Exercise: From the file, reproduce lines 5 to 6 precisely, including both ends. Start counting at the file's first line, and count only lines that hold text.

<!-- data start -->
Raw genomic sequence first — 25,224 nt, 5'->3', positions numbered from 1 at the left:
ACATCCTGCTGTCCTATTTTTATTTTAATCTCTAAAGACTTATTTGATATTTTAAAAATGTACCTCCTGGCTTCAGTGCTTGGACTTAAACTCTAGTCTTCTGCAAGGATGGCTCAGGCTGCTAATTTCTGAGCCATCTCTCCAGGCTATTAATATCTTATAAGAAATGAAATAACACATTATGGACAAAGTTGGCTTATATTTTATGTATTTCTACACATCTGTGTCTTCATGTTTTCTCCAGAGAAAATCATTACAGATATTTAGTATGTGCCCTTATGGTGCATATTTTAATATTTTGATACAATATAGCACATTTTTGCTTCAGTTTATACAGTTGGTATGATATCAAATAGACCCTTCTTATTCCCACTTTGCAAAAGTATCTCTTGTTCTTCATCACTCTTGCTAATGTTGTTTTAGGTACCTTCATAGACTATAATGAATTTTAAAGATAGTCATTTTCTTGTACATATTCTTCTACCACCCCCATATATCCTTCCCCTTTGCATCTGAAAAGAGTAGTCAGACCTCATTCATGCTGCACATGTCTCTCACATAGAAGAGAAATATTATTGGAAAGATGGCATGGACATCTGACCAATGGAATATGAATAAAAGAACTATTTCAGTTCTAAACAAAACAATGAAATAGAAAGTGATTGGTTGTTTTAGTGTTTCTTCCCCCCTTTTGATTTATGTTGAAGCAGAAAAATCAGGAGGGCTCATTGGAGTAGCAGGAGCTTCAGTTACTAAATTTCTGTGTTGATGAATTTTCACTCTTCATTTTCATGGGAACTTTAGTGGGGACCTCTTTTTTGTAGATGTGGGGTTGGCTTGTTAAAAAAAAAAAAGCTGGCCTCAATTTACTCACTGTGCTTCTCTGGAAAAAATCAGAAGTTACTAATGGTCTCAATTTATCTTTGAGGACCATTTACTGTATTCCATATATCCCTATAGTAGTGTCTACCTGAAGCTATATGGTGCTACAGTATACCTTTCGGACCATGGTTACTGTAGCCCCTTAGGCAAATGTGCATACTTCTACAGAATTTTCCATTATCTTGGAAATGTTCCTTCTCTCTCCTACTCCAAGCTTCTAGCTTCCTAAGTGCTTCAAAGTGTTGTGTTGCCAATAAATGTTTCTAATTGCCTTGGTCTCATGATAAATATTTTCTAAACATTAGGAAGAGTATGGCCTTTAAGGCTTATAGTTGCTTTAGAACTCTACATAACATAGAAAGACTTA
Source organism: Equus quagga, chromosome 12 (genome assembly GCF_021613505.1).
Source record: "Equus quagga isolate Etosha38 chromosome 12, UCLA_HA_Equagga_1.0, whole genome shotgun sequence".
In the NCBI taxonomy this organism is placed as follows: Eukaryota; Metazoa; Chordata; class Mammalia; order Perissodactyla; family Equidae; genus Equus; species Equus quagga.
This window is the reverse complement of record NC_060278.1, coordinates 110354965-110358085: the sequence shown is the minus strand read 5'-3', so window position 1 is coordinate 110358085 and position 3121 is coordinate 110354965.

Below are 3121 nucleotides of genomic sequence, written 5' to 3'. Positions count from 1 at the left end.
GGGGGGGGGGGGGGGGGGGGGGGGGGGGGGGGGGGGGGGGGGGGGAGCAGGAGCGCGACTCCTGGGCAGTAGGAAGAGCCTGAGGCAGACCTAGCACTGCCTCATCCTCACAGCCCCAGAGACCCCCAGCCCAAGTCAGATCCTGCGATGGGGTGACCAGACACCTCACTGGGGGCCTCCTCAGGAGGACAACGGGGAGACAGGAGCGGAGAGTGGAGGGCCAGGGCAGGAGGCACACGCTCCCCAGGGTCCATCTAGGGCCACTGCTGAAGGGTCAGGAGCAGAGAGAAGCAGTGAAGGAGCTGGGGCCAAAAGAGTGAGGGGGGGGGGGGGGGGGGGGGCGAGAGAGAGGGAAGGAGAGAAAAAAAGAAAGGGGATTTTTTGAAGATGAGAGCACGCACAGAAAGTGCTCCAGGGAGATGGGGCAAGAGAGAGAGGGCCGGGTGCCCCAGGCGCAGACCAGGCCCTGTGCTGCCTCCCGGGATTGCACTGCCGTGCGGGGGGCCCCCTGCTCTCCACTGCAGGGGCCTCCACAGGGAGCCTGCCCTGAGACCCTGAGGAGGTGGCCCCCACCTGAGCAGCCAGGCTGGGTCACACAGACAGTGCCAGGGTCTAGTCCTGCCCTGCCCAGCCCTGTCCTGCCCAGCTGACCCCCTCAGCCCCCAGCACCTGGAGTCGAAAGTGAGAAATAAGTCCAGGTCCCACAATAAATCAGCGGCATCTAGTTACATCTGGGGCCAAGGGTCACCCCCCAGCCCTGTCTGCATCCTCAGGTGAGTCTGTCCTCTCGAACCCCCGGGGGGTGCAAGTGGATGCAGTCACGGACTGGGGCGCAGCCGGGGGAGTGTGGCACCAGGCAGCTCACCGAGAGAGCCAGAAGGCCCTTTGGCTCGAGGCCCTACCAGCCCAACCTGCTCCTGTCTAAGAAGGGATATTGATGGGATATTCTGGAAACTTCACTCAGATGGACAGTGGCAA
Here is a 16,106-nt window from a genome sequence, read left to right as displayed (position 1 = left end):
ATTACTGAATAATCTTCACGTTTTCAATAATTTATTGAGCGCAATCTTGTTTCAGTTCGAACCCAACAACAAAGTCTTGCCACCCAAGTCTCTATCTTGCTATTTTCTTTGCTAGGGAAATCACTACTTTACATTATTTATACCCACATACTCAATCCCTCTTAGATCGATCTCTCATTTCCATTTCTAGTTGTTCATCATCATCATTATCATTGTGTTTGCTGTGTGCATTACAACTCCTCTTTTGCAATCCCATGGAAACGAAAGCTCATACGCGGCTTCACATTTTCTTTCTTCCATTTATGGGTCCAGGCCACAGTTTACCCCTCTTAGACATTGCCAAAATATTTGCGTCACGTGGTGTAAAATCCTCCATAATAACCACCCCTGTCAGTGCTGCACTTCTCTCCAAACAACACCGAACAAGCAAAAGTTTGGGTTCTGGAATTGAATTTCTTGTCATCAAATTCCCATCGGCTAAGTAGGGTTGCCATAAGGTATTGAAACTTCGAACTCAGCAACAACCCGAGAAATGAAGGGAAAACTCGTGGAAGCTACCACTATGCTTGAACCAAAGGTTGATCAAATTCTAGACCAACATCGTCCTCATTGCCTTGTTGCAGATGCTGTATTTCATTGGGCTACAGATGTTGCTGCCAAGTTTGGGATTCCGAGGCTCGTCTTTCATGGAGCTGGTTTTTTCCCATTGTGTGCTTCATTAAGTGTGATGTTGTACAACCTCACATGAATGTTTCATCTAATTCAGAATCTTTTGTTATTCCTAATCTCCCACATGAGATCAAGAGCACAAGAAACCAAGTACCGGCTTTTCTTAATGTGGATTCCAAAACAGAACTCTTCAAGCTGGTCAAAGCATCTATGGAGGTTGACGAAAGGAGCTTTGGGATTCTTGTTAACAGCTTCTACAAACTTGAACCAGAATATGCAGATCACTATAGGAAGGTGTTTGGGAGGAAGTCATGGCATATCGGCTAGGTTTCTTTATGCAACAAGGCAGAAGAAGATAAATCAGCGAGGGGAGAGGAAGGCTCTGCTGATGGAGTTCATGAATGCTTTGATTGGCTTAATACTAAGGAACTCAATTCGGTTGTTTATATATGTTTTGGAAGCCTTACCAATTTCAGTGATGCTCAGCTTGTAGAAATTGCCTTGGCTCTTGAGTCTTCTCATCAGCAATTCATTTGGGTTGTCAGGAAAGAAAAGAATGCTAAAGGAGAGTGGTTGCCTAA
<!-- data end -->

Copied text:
In the NCBI taxonomy this organism is placed as follows: Eukaryota; Metazoa; Chordata; class Mammalia; order Perissodactyla; family Equidae; genus Equus; species Equus quagga.
This window is the reverse complement of record NC_060278.1, coordinates 110354965-110358085: the sequence shown is the minus strand read 5'-3', so window position 1 is coordinate 110358085 and position 3121 is coordinate 110354965.